OSHA Left Out Of RRP Rule Development, Just Getting Up To Speed.
On Friday Mark Paskell and I attended a half day LEAD Hazard Awareness workshop sponsored by the MA Division of Occupational Safety and OSHA. (Download the Power Point Presentations) Mark and I agreed we learned quite a bit of new information related to OSHA requirements that apply to RRP related work at the workshop. We have been working on developing training programs and workshops to help renovators become aware of and address OSHA rules. Attending the workshop will definitely help us enhance our future offerings.
At the workshop it became obvious that OSHA and EPA didn’t collaborate on the RRP rule or the content of the required certified renovator training curriculum. It also became obvious at the workshop on Friday that the OSHA reps in attendance were only just recently getting up to speed on the new RRP rule. When answering several attendee questions about OSHA requirements related to RRP work, I could tell the OSHA employees in the room lacked a true understanding of the required RRP work practices. Although the RRP rule went into effect on April 22, 2010 these employees said they had only recently attended any training related to the rule.
If RRP instructors follow the EPA created instructor training manual when training renovators, they will be teaching students to do things that violate OSHA rules. (Read more here) Will it be an adequate defense if fined by OSHA to defend what you did by referring to the content of the training manual? It appears that the EPA attempted to cover its lack of clarity and understanding of OSHA rules in the training manual by adding this disclaimer where the manual covers the training of non-certified workers by certified renovators; “Note: OSHA rules may require employers to take further steps to protect the health of workers on the job”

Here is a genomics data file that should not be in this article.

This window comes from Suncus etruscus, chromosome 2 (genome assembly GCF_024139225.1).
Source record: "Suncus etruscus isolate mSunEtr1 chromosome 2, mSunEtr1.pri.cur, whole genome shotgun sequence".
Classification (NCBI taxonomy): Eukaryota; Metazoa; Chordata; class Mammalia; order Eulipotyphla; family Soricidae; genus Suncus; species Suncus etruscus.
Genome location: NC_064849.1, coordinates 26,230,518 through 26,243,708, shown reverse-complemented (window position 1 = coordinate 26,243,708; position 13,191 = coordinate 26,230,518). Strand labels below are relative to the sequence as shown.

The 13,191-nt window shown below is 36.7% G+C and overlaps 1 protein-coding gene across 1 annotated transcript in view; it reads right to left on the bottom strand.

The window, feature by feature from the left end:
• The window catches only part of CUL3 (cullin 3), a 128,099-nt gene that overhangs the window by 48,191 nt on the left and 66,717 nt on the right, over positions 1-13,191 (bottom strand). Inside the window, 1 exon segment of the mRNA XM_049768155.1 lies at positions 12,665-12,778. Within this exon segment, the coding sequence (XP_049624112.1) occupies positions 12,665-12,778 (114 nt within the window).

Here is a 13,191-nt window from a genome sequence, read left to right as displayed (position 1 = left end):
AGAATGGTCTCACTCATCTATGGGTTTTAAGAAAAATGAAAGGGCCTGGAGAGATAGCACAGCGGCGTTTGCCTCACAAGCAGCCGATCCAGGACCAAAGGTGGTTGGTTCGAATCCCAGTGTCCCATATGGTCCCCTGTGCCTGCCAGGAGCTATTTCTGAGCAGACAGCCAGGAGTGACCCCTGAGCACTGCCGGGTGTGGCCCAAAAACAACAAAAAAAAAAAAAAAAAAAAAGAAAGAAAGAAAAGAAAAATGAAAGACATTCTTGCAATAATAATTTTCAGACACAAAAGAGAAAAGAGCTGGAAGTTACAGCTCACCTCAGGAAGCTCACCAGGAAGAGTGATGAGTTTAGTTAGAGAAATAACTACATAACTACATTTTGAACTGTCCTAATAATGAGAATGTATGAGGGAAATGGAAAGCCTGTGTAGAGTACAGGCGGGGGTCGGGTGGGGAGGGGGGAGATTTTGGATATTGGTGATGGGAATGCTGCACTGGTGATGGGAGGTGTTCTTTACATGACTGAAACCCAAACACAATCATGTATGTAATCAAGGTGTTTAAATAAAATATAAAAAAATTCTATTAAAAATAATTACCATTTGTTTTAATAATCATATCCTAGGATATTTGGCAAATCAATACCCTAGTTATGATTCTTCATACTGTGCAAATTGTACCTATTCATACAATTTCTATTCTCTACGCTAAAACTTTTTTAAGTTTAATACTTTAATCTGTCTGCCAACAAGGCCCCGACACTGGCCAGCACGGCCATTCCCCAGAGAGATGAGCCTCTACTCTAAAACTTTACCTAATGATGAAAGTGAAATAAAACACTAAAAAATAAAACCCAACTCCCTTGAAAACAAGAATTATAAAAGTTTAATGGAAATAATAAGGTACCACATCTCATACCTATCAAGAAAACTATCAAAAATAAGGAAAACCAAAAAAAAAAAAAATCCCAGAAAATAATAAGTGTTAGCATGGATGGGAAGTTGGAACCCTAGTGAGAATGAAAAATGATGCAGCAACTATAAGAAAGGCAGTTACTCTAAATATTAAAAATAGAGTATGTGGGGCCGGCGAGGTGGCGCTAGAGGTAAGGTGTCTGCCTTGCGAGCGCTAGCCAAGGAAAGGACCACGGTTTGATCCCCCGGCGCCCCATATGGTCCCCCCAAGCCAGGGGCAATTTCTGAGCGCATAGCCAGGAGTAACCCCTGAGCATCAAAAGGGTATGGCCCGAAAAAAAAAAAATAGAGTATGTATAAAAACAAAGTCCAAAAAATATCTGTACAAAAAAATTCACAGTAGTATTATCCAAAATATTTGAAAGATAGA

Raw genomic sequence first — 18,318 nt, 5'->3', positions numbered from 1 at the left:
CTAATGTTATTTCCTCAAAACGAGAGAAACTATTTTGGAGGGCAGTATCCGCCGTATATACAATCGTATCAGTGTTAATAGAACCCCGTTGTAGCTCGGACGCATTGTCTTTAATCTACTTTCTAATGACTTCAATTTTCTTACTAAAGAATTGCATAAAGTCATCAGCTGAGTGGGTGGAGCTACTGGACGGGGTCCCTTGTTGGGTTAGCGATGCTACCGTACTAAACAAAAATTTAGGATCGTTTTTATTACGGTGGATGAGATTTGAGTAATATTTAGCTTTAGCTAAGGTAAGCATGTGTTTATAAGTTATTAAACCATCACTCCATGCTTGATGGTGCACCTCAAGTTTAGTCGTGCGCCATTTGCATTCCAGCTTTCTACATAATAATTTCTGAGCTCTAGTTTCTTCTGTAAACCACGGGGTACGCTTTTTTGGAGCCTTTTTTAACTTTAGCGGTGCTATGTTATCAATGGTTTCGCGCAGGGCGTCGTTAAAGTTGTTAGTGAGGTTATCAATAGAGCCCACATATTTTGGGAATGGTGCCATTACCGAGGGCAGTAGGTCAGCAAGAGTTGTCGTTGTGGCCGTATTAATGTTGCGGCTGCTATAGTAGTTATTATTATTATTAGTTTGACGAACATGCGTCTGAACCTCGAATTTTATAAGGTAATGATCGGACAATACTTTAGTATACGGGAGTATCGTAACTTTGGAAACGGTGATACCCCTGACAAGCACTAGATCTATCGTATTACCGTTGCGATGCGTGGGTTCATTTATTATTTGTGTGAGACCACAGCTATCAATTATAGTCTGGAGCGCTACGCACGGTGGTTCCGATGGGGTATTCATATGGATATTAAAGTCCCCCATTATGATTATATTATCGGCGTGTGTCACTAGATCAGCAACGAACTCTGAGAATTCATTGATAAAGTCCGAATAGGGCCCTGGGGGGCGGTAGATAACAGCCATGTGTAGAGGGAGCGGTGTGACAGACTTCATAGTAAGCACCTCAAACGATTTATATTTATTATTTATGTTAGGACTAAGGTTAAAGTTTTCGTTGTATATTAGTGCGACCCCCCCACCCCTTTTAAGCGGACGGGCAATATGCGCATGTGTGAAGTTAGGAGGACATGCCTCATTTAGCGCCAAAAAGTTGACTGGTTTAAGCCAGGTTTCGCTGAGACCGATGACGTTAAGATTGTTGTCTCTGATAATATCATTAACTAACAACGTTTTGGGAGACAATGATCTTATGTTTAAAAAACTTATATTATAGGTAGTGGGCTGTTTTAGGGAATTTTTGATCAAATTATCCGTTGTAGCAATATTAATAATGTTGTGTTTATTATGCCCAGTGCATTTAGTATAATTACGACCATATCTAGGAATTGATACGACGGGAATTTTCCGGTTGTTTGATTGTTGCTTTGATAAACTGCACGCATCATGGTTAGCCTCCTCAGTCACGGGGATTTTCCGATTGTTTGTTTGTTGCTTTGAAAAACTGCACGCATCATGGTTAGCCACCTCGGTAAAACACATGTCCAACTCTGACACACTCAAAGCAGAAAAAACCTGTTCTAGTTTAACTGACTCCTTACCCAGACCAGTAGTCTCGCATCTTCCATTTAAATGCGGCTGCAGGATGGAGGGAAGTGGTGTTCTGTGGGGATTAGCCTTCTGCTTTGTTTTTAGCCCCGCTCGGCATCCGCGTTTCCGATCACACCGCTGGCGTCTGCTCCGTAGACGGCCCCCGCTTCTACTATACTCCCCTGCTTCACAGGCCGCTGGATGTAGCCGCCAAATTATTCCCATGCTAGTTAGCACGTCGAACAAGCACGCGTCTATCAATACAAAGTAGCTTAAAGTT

It’s always easy to find fault, but what we need is solutions. So here are only but a few of my suggestions to EPA and OSHA:
- Rather than use fines and penalties to promote awareness and compliance, use education to help employers and employees identify and understand the health and safety risks of their professions and what laws and regulations they must comply with. Knowing the why often makes the how easier to embrace.
- Rather than promote compliance with just mandatory reporting, paperwork and or fines, offer and require attendance at strategic training classes that not only explain what is required, but also why. The classes could also include training on how to fill out the required reporting forms correctly. Doing so would serve to help complying businesses who do the right things for their workers and customers, only to then get fined due to paperwork errors.
- Allow OSHA and EPA to keep the money collect in fines provided that use of this money is clearly targeted towards developing and supporting education that results in a better educated workforce, improved awareness of related health risks and reducing worker injuries and or illnesses.
- Perhaps our industry could establish standard designations for workers who satisfactorily complete a predetermined curriculum of classes relevant to specific job duties and work environments. This would increase the value employees bring to employers and give employers a simple and standard way to assess the knowledge and or experience of job candidates.
- Current OSHA and RRP related rules and training seems to concentrate on what not to do, without enough time and attention on the right way to do things. With OSHA for example, fall protection rules require a business to put fall protection equipment in place and train workers when and how to use. Great, but why not also complement it with training on methods for working safely and how to avoid putting yourself in a position to fall?
- For RRP, the required training teaches how to contain dust and debris so it won’t spread outside the contained work area. Might renovators who follow these instructions only be increasing the health risks to workers by containing and concentrating the dust and debris in the confined work area? Wouldn’t it make sense to also train workers on lead-safe work practices that actually limit or prevent the creation of dust to begin with?
If you have suggestions to add to this list please share them here. If some day we have the opportunity to revise these rules and or the strategies used by our government to administer them, we will already have a collection of solutions to consider and offer.